I am coming to see that a marriage is a bringing together of the disparate, and that is a good thing. We gain a daughter and a son, as individuals, and a unit, that will, most likely expand, as they, begin, to create and make their own way. I like these words of May Sarton's, as they allow me to find some humor and space in the wholeness of this marriage scene.
Of course, I also note, that the nations of the world make up a dysfunctional family unlike one I would like to ever participate in, and yet, here we all are, "one happy family," in the throes of birth and death.
“Family life! The United Nations is child's play compared to the tugs and splits and need to understand and forgive in any family.”
"To be tested is good. The challenged life may be the best therapist."
You may find yourself quite intriqued with Petals Around the Rose. Try it. I'm sure it will make your day. : )
Keep going. It is obvious when you figure it out, though I did it a lot of different ways before I did. Keep going. It is worth it for the sense of exhilaration when you figure it out.
Here is the poem "Happiness" by Jane Hirshfield.
I think it was from the animals
that St. Francis learned
it is possible to cast yourself
on the earth's good mercy and live.
From the wolf who cast off
the deep fierceness of her first heart
and crept into the circle of sunlight
wagging her newly-shy tail
in full wariness and wolf-hunger,
and was fed, and lived; from the birds
who came fearless to him until he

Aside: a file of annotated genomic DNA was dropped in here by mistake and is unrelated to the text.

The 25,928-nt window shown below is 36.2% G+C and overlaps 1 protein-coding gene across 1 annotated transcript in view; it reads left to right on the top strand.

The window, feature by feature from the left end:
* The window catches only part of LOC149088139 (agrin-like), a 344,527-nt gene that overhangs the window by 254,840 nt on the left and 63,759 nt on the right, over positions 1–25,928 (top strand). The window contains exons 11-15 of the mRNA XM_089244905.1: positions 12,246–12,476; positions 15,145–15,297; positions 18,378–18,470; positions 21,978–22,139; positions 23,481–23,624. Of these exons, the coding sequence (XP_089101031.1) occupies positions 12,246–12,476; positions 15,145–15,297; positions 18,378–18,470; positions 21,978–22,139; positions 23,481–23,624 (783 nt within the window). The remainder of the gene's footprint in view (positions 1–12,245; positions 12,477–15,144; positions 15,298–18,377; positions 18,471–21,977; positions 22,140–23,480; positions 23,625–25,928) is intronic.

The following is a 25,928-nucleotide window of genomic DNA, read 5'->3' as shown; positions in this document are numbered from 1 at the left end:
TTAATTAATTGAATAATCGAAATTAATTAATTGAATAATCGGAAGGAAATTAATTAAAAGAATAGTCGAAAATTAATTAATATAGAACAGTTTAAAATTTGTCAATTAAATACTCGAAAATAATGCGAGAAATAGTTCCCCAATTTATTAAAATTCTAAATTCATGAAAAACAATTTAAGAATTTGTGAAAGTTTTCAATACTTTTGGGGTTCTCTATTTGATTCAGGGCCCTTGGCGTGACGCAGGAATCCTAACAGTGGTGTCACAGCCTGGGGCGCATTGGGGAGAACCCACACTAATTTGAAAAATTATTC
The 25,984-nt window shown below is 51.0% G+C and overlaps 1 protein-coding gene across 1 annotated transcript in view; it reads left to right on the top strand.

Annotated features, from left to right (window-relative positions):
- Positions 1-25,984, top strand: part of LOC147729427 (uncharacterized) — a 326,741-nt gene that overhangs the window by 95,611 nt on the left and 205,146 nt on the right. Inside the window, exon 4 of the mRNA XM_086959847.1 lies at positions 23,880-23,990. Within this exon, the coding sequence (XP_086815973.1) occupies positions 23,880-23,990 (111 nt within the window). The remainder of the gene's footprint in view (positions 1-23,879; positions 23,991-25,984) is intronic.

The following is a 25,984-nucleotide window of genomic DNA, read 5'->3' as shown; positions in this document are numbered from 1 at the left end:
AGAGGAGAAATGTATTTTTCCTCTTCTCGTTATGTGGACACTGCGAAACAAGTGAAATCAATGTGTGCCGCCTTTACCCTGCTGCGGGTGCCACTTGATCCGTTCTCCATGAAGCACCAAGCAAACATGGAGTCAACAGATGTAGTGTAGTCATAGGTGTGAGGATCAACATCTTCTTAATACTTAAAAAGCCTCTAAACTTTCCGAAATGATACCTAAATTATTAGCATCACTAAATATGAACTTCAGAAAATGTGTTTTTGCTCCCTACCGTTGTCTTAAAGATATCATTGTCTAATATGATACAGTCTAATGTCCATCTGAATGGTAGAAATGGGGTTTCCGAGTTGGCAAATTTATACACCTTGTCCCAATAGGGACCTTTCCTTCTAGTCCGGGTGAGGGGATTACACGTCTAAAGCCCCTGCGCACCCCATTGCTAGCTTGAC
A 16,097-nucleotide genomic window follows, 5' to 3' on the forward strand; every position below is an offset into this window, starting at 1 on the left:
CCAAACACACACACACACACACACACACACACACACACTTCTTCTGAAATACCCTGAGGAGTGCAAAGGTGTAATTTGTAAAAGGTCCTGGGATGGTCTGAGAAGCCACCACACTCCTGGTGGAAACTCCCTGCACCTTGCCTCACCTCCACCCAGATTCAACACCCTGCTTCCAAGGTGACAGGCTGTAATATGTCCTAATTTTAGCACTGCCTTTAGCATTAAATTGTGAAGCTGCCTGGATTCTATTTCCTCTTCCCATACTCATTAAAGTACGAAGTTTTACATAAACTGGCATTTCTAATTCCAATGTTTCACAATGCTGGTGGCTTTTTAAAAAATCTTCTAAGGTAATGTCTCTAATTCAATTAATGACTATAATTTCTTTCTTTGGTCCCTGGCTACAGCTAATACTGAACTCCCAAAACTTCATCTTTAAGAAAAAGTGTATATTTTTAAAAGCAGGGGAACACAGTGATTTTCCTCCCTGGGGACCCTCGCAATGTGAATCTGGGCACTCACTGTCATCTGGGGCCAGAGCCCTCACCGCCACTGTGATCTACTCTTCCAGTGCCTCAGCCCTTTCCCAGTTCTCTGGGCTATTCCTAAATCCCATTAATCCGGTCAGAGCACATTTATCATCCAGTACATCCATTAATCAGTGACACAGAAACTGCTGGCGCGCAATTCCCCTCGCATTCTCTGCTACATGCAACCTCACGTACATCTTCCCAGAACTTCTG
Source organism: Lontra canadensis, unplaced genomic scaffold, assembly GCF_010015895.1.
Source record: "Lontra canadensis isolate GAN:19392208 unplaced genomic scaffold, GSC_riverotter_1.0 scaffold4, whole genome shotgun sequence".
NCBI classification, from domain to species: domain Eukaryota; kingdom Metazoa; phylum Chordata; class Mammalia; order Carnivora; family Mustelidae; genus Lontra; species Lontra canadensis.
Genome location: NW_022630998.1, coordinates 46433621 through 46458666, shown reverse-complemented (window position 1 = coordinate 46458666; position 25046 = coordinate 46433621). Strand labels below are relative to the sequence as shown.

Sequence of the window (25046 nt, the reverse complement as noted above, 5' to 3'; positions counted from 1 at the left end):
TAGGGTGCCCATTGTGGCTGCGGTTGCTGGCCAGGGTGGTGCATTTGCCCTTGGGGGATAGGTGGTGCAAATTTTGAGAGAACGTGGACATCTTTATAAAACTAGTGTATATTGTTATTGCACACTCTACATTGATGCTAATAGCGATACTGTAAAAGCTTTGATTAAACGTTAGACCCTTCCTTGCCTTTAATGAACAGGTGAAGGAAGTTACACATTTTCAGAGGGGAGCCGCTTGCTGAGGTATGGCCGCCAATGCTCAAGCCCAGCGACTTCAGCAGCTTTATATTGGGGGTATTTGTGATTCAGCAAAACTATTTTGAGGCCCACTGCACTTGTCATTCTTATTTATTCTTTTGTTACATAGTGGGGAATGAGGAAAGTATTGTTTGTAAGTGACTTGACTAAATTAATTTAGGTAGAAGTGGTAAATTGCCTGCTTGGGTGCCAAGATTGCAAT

had no choice but to return that courage.
Even the least amoeba touched on all sides
by the opulent Other, even the baleened
plankton fully immersed in their fate -
for what else might happiness be
than to be porous, opened, rinsed through
by the beings and things?
Nor could he forget those other companions,
the shifting, ethereal, shapeless:
Hopelessness, Desperateness, Loneliness,
even the fire-tongued Anger -
for they too waited with the patient Lion,
the glossy Rooster, the drowsy Mule, to step
out of the trees' protection and come in.
- Jane Hirshfield
FOR WHAT BINDS US
by Jane Hirshfield
There are names for what binds us:
strong forces, weak forces.
Look around, you can see them:
the skin that forms in a half-empty cup,
nails rusting into the places they join,
joints dovetailed on their own weight.
The way things stay so solidly
wherever they've been set down -
and gravity, scientists say, is weak.
And see how the flesh grows back
across a wound, with a great vehemence,
that the simple, untested surface before.
There's a name for it on horses,
when it comes back darker and raised: proud flesh,
as all flesh
is proud of its wounds, wears them
as honors given out after battle,
small triumphs pinned to the chest -
And when two people have loved each other
see how it is like a
scar between their bodies,
stronger, darker, and proud;
how the black cord makes of them a single fabric
that nothing can tear or mend.
Rumi said: "Are you jealous of the ocean's generosity? Why would you refuse to give this joy to anyone?"
Hmmm! A very good point!! I bounce, pounce, balance, and play.
I have been reading about creating sacred space, wherever we are. It can be a very small shift, or simple noticing. Here is to sacred space, within and without.
Do you know the three most popular songs in the English language?
"Auld Lang Syne"
"For He's a Jolly Good Fellow"
"Happy Birthday to You"
"Happy Birthday to You" is now 113 years old. The Hill Sisters, who created it, received very little money for it, even though it now generates approximately $3 million in royalties and licensing revenue annually, and it's not about that. Right? Joy, Joy, Joy to All!! The ocean is rich with waves. Let's hug and return as many as we can.